They had gone in the summer, and on the first night of their journey, as they laid out their bedding beneath a stand of terebinths, the cicadas in the branches made a roar with their wings, a droning that drowned out all the world’s other sounds, wrapping husband and wife in a hum of privacy, the two of them alone together in the summer night. He remembered the gentleness of her kisses on his throat, the soft noises they had made together, the way she lay in his arms afterward and dreamed with him of children.

But Death Has Come Up into Our Windows is also the tale of a city devoured by the ravenous dead, a city in which the living and the dead hunger and love can scarcely survive:

A few unclean dead, or many (their number grew so fast), were hunting in the alleys. He thought of the shambling corpses, their hands scratching at doors, pulling at the fragile wood. A few months ago, he had seen two—one had been a priest, a priest, one of his own caste, still clad in the simple white robes of the levites who kept the Temple—he’d seen those two tear down a door and drag a woman out into the street. He had run at them, crushed one’s head with a shovel he’d taken from a worker at the wall. But the other—the priest—had sunk its teeth deep into the woman’s shoulder. He remembered her cry of pain, the wildness of her eyes, her terror. He remembered the way the walking corpse that fed on her looked up at him when he came at it, its eyes with nothing in them but hunger and animal hostility. He remembered its wavering moan.

“People do not feel safe in their own city. Miriam, my Miriam, there are children starving, alone. Easy prey for the dead. And there are more dead in the city than we think.”

In December 2011, Death Has Come Up into Our Windows spent 3 weeks in the top 7 bestselling horror novels in Amazon’s Kindle Store. Today, you can read this story of love and loss and zombies on your kindle, or in paperback … or listen to the audiobook. I hope you will find the read both surprising and moving.

Stant Litore

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No Lasting Burial

Cover: No Lasting Burial

A first-century Israeli village lies ruined after zombies devour most of the coastal community. In their grief, the villagers threw the dead into the Sea of Galilee, not suspecting that this act would poison the fish and starve the few survivors on land.

Yeshua hears their hunger. He hears the moans of the living and the dead, like screaming in his ears. Desperate to respond, he calls up the fish.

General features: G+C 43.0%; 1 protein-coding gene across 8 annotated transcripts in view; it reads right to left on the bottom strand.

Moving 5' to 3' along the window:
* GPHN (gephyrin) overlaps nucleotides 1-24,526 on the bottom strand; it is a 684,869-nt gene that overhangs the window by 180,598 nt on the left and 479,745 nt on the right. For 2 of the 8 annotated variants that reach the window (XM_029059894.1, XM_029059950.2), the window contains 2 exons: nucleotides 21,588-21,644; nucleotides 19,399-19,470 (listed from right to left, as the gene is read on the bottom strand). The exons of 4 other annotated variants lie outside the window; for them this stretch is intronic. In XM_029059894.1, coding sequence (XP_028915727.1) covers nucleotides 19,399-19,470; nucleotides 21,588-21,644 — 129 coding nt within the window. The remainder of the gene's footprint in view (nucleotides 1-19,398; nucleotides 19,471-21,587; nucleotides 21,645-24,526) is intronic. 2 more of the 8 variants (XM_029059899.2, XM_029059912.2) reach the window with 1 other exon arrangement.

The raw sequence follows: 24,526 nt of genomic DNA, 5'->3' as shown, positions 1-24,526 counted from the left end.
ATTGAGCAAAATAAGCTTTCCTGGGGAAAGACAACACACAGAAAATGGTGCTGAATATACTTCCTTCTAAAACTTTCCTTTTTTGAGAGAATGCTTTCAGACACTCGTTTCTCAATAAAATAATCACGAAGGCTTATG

Just one thing:

The dead are called up, too.

No Lasting Burial ushers readers into a vivid and visceral re-interpretation of the Gospel of Luke and the legend of the Harrowing of Hell. The hungry dead will rise and walk, and readers may never look at these stories the same way again.

Buy your copy here.

Here’s a taste of No Lasting Burial:

Some days, out on the sea, they would haul up one of their too-empty nets and feel some weight in it, and looking down they would see rising out of the deep, one of the dead tangled in the net, its face lifted toward them, eyes pale and white like those of a dead fish. Already reaching a hand toward the surface, its jaw opening.

And when that happens…

Shimon took up an oar and leapt on the gunwale and spun the wooden blade in his hands to give it momentum and force. Slammed the blunt wood into one of the pale faces. The corpse lost its hold on the net and was hurled aside into the waves, where it sank as swiftly from sight as a dream upon waking. Then, roaring as though furious at the dead and at the sea and the sky and Mighty God himself, Shimon spun the oar, slamming it into one face after another, dislodging the dead, in one case crushing the corpse’s skull so that its body went limp as he sent it back to the sea.

In 26 AD, the whole world has become sharp and brittle with the memory of violence. You just met Shimon, the fisherman out on the waves. This is Kana, the zealot:

Memories crowded upon him–that day of ambush on the high Adummim last summer; the sweat and heat of his long night’s battle at the synagogue door fifteen years ago; the scream of Ahava, his beloved, dying as the teeth of the dead tore at her; his encounter with a dead child in the alleys of Yerushalayim, its empty eyes and wild hiss, a tattered doll still clutched in its hand. Kana shoved the memories away, hard; he had no time for them. Every bone, every beat of his heart, every breath had to be focused on this moment, on the slide and shriek of his Roman knife, on the lurching, groping movements of the enemy he faced. On killing.

And this is Yeshua, the stranger who comes to their town:

“My mother . . . she told me once that our father did not promise a life without pain,” Yeshua murmured, closing the woman’s eye. His words were slow and spoken with terrible clarity. “Not without pain. Only that he would weep with us. Only that his heart would break. Only that he would take each moment of suffering, each death, each, and hold it in his hands, and . . .and bring from it something, something even more beautiful than what was lost. A forest of cedar grows from a field of ash, and each seed, every seed must fall to the earth, fall and crack open and die before it can become a barley plant.” He touched the woman’s hair, stroked it a moment. His gaze never left her face.

And there is a love story, love in the midst of great pain, between young Koach and Tamar:

Then she did something he did not expect. She let the blanket slip from her shoulders, let it settle to her feet, gently as feathers. For a moment, she held her arms across her breasts, then let them fall to her sides and she lifted her chin though her face burned. She let him see her, all of her, her beauty and her bruises. This gift of herself. Her father might strip her or beat her, but he could not take this from her: her right to open her heart and her body to one whose heart called to hers. Koach held his breath. All his life, he would remember this moment. His first sight of her. The memory would be holy to him. As though her rooftop were the place where God touched the world and created beauty.